A NY Times offers a glimpse into the finance industry mind, and it’s not pretty.
From the Editorial Board of the NY Times:
You would think the financial industry would be too embarrassed to object to the idea that advisers should act in their clients’ best interests when giving advice and selling investments for retirement accounts. But last week industry groups filed two federal lawsuits against new rules that say just that.
A best-interest standard, also known as a fiduciary duty, would end the common industry practice of steering clients into high-priced strategies and products, even when comparable lower-cost options are available. Such steering generates an estimated $17 billion a year in excessive fees and inflated commissions, a bundle the industry is desperate to preserve.
The groups’ legal arguments are vacuous. For example, the rules require advisers to disclose compensation, incentives or conflicts of interest that might induce them to recommend one strategy or product over another. That is basic disclosure for a fiduciary. But one suit says such disclosure would violate advisers’ right to free speech by forcing them to discuss things they would rather not discuss.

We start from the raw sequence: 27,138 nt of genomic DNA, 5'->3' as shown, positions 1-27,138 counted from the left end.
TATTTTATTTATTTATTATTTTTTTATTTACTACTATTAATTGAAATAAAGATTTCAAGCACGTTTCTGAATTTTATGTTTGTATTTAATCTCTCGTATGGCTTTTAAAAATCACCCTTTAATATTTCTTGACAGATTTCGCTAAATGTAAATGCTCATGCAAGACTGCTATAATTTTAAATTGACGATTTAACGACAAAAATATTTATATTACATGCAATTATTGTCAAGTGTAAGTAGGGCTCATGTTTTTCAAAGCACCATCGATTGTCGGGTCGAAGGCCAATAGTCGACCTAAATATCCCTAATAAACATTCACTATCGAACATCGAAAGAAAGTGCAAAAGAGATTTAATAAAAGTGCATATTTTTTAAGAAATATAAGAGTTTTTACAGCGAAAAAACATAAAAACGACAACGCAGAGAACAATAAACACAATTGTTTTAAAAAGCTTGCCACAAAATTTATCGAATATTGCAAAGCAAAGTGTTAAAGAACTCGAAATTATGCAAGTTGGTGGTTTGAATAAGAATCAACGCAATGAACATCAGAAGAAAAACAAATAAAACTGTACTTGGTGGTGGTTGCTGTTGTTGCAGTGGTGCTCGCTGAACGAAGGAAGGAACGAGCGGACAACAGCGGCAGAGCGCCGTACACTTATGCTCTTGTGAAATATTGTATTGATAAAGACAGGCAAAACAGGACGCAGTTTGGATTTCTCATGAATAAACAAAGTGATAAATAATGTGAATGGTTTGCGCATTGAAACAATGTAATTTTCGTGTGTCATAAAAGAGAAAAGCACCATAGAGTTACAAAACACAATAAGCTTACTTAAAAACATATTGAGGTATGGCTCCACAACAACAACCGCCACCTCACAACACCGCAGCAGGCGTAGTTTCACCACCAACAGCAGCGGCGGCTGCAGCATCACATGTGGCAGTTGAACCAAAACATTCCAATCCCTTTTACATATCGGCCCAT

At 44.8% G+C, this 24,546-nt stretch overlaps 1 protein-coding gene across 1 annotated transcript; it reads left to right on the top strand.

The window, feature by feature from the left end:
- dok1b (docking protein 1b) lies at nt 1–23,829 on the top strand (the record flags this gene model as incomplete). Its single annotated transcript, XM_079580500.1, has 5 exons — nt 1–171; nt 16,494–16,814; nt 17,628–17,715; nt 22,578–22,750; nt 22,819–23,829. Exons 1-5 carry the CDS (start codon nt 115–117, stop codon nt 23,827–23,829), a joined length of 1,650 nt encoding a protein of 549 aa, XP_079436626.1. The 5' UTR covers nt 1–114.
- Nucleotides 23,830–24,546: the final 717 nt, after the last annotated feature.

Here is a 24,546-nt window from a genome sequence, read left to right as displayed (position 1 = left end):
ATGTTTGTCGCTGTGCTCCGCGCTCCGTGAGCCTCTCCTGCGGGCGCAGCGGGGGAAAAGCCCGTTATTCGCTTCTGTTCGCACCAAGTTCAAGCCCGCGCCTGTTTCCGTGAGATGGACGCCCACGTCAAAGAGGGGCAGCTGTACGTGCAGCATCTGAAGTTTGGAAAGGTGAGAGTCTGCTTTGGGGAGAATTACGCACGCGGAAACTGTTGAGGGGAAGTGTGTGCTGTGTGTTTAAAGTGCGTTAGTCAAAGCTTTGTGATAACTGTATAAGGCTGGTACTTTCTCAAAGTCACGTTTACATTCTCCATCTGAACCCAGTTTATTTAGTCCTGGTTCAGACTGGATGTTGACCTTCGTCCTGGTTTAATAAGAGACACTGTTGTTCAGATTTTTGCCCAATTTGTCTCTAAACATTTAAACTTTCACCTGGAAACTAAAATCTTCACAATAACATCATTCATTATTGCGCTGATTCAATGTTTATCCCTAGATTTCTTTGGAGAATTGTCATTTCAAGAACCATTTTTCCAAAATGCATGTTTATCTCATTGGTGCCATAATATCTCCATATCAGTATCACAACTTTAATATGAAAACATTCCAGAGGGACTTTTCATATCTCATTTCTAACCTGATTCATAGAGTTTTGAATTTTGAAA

The lawsuits also argue that the rules, issued by the Labor Department in April, are based on a misinterpretation of the law on fiduciary duty. That is a stretch. It ignores the fact that earlier interpretations, advanced during the deregulatory heyday of recent decades, have effectively condoned biased advice and undisclosed conflicts to the detriment of ordinary investors. It also ignores a provision in the Dodd-Frank financial reform law of 2010 that specifically called for regulators to study such problems and issue new rules to rein in brokers and investment advisers.
The lawsuits are flawed, but they still pose a threat. They could delay the rules’ phase-in, which is set to begin next April. . .